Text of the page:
Historical society hosts pleasant weekend yard sale
Sylvia Kasparie offered an old wooden Kraft Cheese box, her handmade paper jewelry and thousands of antique postcards for sale during the Carson City Historical Society Labor Day yard sale at the Roberts House Saturday and Sunday.
“I probably have more postcards than anything else,” she said, seated in the shade under a plum tree. “I have over 50,000 postcards.”
Many are from the “Golden Era of Postcards” – 1909 through 1911. She has them meticulously filed in alphabetical order and stored in plastic envelopes for protection. Most sell for about $2, but some are worth much more. Once a man bought her original Eastman postcard for $120.
Kasparie was one of six vendors at the sale, a fund-raiser for the historical society and its carriage house project. The “carriage house” is scheduled to be built behind the Roberts House and used as a meeting spot and archive library.
“Right now, if we call a meeting and half of the members come, the speaker has to stand in the doorway between the dining room and the parlor and talk out of the sides of their mouth,” said Paula Cannon of the historical society. “It’s very awkward.”
The group also holds elegant teas to support the project. The next one is Sunday. There are three different ticket prices: $12, $15 and $18.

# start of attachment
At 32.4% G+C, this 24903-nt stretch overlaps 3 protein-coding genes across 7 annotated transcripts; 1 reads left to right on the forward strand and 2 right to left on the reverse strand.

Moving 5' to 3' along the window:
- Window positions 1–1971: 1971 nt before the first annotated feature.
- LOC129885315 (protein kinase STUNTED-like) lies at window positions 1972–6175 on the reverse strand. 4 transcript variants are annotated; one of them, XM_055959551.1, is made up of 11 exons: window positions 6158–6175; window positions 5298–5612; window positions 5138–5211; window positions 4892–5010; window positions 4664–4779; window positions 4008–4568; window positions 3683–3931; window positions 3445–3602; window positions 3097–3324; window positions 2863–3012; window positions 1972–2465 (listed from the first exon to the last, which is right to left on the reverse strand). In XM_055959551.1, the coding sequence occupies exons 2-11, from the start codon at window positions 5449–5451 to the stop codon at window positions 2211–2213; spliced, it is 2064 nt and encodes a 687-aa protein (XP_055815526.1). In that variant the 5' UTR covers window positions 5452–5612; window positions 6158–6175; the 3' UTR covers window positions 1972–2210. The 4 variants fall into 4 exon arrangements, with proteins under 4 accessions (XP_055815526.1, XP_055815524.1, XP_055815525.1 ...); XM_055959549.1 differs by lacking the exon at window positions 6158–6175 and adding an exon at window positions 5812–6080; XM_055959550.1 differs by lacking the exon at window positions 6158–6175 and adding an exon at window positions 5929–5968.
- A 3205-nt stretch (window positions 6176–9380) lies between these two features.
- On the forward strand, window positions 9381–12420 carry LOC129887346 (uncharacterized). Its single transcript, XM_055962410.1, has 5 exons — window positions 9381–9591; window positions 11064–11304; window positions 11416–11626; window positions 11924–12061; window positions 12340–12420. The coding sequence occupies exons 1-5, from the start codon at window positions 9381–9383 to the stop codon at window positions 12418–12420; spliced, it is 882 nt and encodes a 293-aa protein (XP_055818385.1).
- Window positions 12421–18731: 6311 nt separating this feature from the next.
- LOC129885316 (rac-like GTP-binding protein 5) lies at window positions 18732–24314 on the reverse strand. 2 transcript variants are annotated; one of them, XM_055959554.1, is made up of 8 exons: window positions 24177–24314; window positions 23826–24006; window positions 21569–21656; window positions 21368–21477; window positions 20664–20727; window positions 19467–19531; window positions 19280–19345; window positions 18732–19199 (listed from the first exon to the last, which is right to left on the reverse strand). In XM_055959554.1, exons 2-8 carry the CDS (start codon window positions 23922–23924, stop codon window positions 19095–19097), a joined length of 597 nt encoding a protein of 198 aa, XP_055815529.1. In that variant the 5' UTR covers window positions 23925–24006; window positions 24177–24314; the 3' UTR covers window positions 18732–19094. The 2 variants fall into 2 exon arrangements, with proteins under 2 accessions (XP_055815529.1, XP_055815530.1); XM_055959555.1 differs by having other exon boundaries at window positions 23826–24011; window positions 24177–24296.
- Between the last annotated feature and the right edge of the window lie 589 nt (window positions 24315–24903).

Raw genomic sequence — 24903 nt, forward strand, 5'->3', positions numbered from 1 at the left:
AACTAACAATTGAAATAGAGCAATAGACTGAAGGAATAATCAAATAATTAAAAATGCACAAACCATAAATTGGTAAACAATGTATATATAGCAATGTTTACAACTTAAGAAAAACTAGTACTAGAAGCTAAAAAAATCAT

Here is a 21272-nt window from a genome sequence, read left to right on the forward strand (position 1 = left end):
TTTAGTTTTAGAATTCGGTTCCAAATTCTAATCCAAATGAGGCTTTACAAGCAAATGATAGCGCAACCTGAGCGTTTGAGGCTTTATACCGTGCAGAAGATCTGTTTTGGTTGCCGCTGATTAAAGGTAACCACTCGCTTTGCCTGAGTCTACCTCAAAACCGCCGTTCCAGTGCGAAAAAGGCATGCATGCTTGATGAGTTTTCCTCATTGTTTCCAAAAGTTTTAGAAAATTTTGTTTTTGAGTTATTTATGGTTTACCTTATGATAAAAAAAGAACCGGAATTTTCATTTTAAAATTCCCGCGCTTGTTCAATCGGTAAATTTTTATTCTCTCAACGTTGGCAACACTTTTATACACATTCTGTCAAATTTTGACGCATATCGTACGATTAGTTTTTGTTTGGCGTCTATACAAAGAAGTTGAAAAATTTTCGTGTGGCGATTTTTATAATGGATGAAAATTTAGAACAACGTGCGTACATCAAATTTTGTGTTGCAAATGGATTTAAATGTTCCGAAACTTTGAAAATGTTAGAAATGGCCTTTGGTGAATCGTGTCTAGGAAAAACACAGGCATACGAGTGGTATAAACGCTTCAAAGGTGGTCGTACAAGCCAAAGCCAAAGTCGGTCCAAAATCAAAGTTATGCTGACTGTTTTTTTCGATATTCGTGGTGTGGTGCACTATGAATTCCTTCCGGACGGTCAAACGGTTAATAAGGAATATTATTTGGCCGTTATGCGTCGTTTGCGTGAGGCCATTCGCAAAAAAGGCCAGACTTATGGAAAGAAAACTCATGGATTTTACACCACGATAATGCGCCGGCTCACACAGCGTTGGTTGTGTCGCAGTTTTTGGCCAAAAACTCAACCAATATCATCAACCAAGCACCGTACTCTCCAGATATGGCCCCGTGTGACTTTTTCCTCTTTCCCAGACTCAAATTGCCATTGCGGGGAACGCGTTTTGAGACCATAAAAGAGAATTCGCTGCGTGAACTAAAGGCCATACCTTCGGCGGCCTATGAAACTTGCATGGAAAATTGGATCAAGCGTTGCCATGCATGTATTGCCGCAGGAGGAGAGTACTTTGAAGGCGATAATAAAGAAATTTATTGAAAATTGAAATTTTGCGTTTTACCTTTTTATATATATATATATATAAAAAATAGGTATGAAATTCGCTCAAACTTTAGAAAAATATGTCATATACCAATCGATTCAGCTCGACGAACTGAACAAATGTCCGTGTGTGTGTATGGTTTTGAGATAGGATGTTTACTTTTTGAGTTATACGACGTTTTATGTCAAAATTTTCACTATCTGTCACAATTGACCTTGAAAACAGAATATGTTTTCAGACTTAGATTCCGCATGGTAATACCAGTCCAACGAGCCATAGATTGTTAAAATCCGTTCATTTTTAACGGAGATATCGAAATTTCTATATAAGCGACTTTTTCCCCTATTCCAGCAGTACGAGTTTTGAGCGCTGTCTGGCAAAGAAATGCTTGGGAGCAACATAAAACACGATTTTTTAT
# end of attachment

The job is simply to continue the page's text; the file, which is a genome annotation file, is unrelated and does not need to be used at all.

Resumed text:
“The more you spend, the more you get,” explained Cannon in the cool kitchen of the historic Roberts House. “For $12, you get scones with toppings, fruit, some bread and tea. For $15, you get tea sandwiches along with everything else, and for the $18 one, we go all out – starting with champagne.”
Next on the calendar after that is the final reception for the Hans Meyer-Kassel art show upstairs. Meyer-Kassel, 1872-1952, painted scenes of steamships with yellow stacks in New York harbor and did chalk-pastels of Nevada’s hills with brilliant blue accents.
The pieces on display are all owned by Carson City collector Bob McFadden, Cannon said.
Meanwhile, out under the plum trees, Kasparie had a young visitor at her booth. Molly Ellery, 11, of Genoa was looking through the postcards with pictures of cats. Kasparie gave her a few to keep.
“I have a cat at home that resembles a lot of the postcards,” said the girl.
She shook Kasparie’s hand.
“Thank you very, very much,” she said.
“You enjoy them,” Kasparie said. “That’s got you started for a collection.”